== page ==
From watching the trailer for Blindness, you wouldn’t pick it to be an R18 rated film. You’d probably take a guess that it would be an M rated drama/conspiracy thriller. But Blindness has set its sights on a story of such a scale it will literally knock you for six.
The story begins slowly, with one man suddenly going bind in his car whilst at the lights, but as people come in contact with him, through coming to his aid or just being in the doctors waiting room, more and more people start to go blind. Seeing the warning signs of a pandemic, the government decides to act quickly, isolating the low number of cases in an abandoned high security medical facility. Dumping the infected at the door and giving them verbal instructions to where they need to go.
Such is the fear, that these men in bio suits won’t even show the infected few to their ward or help them make their beds. Fortunately the wife of doctor who is somehow immune has joined her husband by faking her own blindness. There is an uneasy calm in the ward, but as more and more people are admitted and not enough food is delivered, Blindness turns ugly, with the occupants of ward 3 taking control and ruling the institution Lord of the Flies’ style.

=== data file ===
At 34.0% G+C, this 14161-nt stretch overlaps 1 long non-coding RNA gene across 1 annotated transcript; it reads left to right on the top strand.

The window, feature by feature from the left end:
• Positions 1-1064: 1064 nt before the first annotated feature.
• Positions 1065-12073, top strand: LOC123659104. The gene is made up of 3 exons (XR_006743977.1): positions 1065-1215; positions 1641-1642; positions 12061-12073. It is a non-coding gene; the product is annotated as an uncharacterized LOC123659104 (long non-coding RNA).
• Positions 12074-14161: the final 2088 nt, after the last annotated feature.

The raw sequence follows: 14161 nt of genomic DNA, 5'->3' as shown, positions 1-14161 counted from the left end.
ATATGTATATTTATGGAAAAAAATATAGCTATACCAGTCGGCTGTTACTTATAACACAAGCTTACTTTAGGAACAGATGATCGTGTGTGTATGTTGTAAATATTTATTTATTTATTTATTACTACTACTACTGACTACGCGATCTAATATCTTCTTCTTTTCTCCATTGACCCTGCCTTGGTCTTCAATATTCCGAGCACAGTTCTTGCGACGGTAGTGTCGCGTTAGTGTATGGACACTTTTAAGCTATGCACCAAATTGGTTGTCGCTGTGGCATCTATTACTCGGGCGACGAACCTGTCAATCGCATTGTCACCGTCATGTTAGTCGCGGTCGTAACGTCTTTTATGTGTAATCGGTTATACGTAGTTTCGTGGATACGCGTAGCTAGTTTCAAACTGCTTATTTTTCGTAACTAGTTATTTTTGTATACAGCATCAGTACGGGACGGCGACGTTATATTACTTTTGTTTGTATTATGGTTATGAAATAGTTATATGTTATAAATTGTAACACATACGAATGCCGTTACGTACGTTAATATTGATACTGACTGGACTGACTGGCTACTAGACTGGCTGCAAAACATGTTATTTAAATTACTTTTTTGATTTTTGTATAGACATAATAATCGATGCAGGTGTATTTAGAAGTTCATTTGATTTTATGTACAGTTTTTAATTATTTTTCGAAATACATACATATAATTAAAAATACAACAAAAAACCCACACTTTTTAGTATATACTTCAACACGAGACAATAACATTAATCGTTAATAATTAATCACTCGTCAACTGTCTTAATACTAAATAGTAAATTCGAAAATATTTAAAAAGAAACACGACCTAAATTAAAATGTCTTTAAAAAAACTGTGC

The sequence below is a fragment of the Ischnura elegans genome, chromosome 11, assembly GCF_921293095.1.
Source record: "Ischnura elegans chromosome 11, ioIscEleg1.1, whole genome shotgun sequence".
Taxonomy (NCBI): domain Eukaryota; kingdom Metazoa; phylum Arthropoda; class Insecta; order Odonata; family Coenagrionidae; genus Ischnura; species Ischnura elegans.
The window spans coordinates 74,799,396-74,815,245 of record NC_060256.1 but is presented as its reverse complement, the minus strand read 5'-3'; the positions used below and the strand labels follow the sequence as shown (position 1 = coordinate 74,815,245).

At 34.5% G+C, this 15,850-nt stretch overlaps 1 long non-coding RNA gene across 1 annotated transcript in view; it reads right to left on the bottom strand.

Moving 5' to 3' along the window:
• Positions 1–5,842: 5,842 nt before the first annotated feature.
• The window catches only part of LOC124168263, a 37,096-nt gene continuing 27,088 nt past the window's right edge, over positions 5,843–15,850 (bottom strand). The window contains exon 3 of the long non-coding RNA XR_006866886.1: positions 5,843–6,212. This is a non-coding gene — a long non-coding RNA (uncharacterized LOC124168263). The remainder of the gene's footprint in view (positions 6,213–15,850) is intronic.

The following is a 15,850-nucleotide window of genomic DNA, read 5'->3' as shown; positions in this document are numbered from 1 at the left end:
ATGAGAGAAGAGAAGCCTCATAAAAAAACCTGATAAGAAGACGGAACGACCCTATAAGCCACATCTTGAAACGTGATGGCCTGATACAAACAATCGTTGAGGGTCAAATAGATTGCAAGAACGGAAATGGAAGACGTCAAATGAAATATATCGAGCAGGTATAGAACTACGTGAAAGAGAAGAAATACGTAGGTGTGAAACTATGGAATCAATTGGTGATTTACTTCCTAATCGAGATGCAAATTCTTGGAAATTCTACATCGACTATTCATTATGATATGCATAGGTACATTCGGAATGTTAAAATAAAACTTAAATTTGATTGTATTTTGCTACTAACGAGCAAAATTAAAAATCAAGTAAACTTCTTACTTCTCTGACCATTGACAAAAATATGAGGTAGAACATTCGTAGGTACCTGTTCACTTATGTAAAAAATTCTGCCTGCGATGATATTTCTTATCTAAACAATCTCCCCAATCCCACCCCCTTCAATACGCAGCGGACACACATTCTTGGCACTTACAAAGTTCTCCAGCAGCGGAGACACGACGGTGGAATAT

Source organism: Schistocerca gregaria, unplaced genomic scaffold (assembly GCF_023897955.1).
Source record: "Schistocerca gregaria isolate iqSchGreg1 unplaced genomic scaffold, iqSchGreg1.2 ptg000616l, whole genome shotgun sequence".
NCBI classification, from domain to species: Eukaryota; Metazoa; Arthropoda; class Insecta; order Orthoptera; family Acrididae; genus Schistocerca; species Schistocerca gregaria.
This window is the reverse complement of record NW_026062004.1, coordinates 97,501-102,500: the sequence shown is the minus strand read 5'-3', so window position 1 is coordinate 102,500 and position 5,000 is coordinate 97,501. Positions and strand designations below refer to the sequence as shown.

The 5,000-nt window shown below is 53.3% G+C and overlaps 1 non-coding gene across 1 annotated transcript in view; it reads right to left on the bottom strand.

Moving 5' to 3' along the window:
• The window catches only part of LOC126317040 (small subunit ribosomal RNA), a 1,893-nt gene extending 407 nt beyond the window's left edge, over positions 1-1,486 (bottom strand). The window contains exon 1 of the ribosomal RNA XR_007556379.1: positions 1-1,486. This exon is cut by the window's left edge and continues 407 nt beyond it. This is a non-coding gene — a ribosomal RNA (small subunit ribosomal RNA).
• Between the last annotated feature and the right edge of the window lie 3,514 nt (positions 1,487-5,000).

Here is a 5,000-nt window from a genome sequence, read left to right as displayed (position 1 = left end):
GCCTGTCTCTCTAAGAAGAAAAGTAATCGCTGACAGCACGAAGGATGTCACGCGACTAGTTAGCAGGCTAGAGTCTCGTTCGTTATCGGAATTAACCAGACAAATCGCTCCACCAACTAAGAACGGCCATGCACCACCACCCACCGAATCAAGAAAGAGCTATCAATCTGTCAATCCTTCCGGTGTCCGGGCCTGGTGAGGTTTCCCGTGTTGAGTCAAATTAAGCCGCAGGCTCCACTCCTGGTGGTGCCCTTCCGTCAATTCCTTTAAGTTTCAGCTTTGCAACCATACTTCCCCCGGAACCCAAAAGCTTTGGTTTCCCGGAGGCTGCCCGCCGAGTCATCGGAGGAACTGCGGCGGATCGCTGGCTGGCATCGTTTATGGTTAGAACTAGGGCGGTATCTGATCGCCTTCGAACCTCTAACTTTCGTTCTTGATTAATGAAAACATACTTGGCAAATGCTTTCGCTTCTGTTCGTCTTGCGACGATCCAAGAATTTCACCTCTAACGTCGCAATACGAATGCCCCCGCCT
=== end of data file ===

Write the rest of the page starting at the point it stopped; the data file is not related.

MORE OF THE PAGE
Things inside get so bad that the film justifies its R18 rating in at least one particularly disturbing scene, which despite the lack of visuals, is very difficult to watch, or listen to. This however is only the beginning as the story, running for close to two hours has a few tricks up it’s sleeve that elevates it from no brainer Hollywood thriller, to a though provoking look at society and the evil and good that lurks within each of us.
Filmed – in part – in a unique washed out style – imitating the white out that the infected suffer, Director Fernando Meirelles witches from bright light to gritty dark realism to bring this horrific vision to life with a chilling reality that allows the viewer to begin to empathise with the plight of those on screen – if only ridiculously small way.
With an outstanding cast, that includes Mark Ruffalo in a role that he initially seems out of his depth with, but goes on to nail along side his on-screen wife Julianne Moore who has possibly the hardest role as the only one who can see, Blindness comes out of relative obscurity due to poor cinema showings, but despite some obvious plot holes, manages to become one of the most compelling films on DVD this year.
Reviewed by: Jonathan Read
Rating: [R18] Contains violence, sexual violence and offensive language
Released on: October 20th, 2009
Stars: Julianne Moore, Mark Ruffalo, Danny Glover, Gael Garcia Bernal, Sandra Oh
Length (Minutes): 116
Aspect Ratio: 1.78 : 1
Supported Audio: Dolby Digital Surround 5.1
Director: Meirelles. Fernando